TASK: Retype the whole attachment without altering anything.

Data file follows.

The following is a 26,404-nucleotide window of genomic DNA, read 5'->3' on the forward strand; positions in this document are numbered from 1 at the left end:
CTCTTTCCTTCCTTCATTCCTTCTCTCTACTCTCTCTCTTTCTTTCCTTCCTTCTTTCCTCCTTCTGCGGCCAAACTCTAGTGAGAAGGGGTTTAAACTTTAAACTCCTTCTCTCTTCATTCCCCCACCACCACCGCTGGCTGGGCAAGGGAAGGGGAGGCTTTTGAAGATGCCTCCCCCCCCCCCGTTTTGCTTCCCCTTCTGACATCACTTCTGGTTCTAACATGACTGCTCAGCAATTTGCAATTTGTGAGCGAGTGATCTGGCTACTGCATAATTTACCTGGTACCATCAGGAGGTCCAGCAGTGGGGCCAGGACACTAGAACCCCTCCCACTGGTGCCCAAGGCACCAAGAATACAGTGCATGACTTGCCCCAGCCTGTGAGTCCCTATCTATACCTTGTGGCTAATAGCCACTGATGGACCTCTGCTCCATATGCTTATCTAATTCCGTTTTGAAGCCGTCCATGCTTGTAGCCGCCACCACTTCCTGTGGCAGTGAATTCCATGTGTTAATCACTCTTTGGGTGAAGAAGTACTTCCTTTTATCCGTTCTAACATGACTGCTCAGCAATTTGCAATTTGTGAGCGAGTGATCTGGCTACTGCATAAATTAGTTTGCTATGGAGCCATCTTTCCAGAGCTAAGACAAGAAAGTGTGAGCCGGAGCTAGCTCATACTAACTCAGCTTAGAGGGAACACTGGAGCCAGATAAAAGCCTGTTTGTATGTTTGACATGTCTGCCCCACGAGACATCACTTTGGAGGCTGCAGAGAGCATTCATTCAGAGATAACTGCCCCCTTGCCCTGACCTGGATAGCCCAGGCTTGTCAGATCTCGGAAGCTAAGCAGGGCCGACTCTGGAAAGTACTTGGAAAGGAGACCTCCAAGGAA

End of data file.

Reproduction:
The following is a 26,404-nucleotide window of genomic DNA, read 5'->3' on the forward strand; positions in this document are numbered from 1 at the left end:
CTCTTTCCTTCCTTCATTCCTTCTCTCTACTCTCTCTCTTTCTTTCCTTCCTTCTTTCCTCCTTCTGCGGCCAAACTCTAGTGAGAAGGGGTTTAAACTTTAAACTCCTTCTCTCTTCATTCCCCCACCACCACCGCTGGCTGGGCAAGGGAAGGGGAGGCTTTTGAAGATGCCTCCCCCCCCCCCGTTTTGCTTCCCCTTCTGACATCACTTCTGGTTCTAACATGACTGCTCAGCAATTTGCAATTTGTGAGCGAGTGATCTGGCTACTGCATAATTTACCTGGTACCATCAGGAGGTCCAGCAGTGGGGCCAGGACACTAGAACCCCTCCCACTGGTGCCCAAGGCACCAAGAATACAGTGCATGACTTGCCCCAGCCTGTGAGTCCCTATCTATACCTTGTGGCTAATAGCCACTGATGGACCTCTGCTCCATATGCTTATCTAATTCCGTTTTGAAGCCGTCCATGCTTGTAGCCGCCACCACTTCCTGTGGCAGTGAATTCCATGTGTTAATCACTCTTTGGGTGAAGAAGTACTTCCTTTTATCCGTTCTAACATGACTGCTCAGCAATTTGCAATTTGTGAGCGAGTGATCTGGCTACTGCATAAATTAGTTTGCTATGGAGCCATCTTTCCAGAGCTAAGACAAGAAAGTGTGAGCCGGAGCTAGCTCATACTAACTCAGCTTAGAGGGAACACTGGAGCCAGATAAAAGCCTGTTTGTATGTTTGACATGTCTGCCCCACGAGACATCACTTTGGAGGCTGCAGAGAGCATTCATTCAGAGATAACTGCCCCCTTGCCCTGACCTGGATAGCCCAGGCTTGTCAGATCTCGGAAGCTAAGCAGGGCCGACTCTGGAAAGTACTTGGAAAGGAGACCTCCAAGGAA